Textbook Notes (368,035)
Canada (161,583)
Sociology (1,513)
SOC354H5 (2)
Chapter 2

Chapter 2 Instituting the Development Project.docx

3 Pages
Unlock Document

Zaheer Baber

Chapter 2: Instituting the Development Project Colonialism -Europeans felt that non-Europeans were backwards in their culture -They viewed their difference as progress as European cultural superiority -Saw natives’ land as belonging to nobody legally -European colonization of natural resources converted resources into economic ones, discounting their regenerative capacities and ecological interdependence -Non-Europeans were encouraged to live the European way- “of development” The Colonial Division of Labour -Colonizers established specialized extraction and production of raw materials and primary products that were unavailable in Europe -Primary commodity production at one end (and exporters of sustainability) and industrialization at the other end; relocated resources from colony to metropolis: an unequal ecological exchange -Non-European culture became disorganized (e.g. agriculture reduced to an export monoculture- produced a single type of crop) -Export agriculture interrupted old patterns of diet and cultivation; money determined what people ate -Undermining traditional skills for the benefit of mass production with industrial technology Social Reorganization under Colonialism -Non-European societies were transformed via loss of resources and craft traditions as they were forced to labor to produce exports sustaining distant countries -Global process, in which the colonies provided European countries with cheap products -As the industrial era matured, colonial rule became more bureaucratic, self-financing, depending on military force and loyalty of royalty -Colonizers privatized resource locationslabourers starved -Colonial division of labour developed European societies and underdeveloped non-European societies -Scattering labourers across the world has a global effect which gives rise to ethno-political tensions that shape national politics today -Power based on class structuring via racial humiliation led to resistances and eventually, decolonization Decolonization -Worldwide decolonization started when European colonialism collapsed after WWII, draining countries of power Colonial Liberation -Decolonization is rooted in a liberatory upsurge due to mass political movements of resistance -The UN was eventually formed and included non-European countries in this new era of development -First and Third worlds came together to stimulate economic growth, and social improvements through education, public health, etc. -A new world paradigm of fundamental rights of freedom to all, without distinction by race, colour, sex, language, etc. -Citizen rights to the social contract, that everyone was entitled to economic, social and cultural rights indispensable for his dignity Decolonization and Development -Decolonizationideal of sovereignty, conversion of subjects into citizens and the pursuit of economic development for social justice -US wanted to develop as a national enterprise by being more inner-directed than the outer-directed British imperial model -Division of labour between industry and agriculture defining the exchange between colonial powers and colonies was now internalized in the US Postwar Decolonization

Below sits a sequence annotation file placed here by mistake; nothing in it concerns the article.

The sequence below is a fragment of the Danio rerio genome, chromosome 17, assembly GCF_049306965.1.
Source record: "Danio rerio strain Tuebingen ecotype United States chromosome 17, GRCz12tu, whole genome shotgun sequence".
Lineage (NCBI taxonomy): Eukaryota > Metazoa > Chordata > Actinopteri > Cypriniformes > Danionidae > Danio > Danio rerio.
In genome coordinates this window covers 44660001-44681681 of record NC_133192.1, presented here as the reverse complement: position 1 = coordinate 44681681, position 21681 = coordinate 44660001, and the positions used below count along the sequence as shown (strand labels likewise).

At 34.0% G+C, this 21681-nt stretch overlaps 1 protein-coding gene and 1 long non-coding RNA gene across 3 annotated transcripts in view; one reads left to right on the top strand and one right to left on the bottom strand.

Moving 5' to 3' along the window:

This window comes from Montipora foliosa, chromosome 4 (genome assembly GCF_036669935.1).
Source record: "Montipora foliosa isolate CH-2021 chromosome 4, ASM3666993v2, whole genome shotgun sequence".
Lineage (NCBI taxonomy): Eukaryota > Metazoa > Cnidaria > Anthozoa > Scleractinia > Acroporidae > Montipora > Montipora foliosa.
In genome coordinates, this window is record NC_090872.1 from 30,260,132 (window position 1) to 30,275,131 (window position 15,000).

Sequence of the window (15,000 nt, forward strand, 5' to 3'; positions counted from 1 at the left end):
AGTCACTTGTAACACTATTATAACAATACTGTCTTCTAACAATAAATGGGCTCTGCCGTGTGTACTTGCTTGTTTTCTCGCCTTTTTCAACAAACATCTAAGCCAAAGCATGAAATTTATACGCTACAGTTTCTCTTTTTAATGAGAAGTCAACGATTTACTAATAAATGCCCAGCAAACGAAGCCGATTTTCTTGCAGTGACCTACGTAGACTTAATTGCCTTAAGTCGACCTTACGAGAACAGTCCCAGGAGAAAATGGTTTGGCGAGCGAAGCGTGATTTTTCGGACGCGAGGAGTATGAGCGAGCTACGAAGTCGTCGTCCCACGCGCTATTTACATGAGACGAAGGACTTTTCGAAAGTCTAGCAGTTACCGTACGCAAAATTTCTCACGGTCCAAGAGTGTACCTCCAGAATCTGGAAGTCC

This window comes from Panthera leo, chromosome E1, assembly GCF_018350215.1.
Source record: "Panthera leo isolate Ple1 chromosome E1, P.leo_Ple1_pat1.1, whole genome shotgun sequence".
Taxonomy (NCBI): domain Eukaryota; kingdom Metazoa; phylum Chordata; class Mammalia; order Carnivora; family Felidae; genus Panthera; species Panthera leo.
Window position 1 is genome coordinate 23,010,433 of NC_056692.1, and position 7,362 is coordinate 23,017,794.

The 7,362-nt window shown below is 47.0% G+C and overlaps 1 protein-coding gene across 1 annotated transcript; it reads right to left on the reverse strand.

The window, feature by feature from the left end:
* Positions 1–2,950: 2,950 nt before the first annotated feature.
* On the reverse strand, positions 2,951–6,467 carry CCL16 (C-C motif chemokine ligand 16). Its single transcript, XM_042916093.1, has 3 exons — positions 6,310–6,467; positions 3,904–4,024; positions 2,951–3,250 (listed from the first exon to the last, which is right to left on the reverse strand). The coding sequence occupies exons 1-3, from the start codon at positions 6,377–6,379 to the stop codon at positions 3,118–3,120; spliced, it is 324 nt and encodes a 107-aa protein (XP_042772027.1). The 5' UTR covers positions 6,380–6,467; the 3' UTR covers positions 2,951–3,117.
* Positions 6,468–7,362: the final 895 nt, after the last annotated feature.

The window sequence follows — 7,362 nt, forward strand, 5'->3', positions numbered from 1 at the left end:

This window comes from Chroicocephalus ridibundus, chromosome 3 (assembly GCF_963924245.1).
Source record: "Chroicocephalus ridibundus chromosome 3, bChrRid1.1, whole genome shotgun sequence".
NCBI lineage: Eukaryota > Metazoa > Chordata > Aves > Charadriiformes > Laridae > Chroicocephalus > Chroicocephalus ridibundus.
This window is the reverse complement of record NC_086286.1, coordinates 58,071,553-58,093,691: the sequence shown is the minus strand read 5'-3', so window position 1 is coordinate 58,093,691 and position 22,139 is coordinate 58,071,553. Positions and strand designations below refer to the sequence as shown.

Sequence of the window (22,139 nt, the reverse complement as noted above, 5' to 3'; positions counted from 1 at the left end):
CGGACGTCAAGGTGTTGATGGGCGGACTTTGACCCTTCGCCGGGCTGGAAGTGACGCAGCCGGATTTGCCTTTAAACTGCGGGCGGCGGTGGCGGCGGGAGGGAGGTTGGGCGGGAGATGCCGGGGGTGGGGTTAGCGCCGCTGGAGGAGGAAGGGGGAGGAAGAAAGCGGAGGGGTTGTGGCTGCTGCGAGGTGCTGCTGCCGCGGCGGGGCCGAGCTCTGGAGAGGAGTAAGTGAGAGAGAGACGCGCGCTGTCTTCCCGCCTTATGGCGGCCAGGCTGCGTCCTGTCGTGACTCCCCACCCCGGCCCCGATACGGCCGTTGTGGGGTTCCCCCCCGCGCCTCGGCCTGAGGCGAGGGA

More Less

Related notes for SOC354H5

Log In


Join OneClass

Access over 10 million pages of study
documents for 1.3 million courses.

Sign up

Join to view


By registering, I agree to the Terms and Privacy Policies
Already have an account?
Just a few more details

So we can recommend you notes for your school.

Reset Password

Please enter below the email address you registered with and we will send you a link to reset your password.

Add your courses

Get notes from the top students in your class.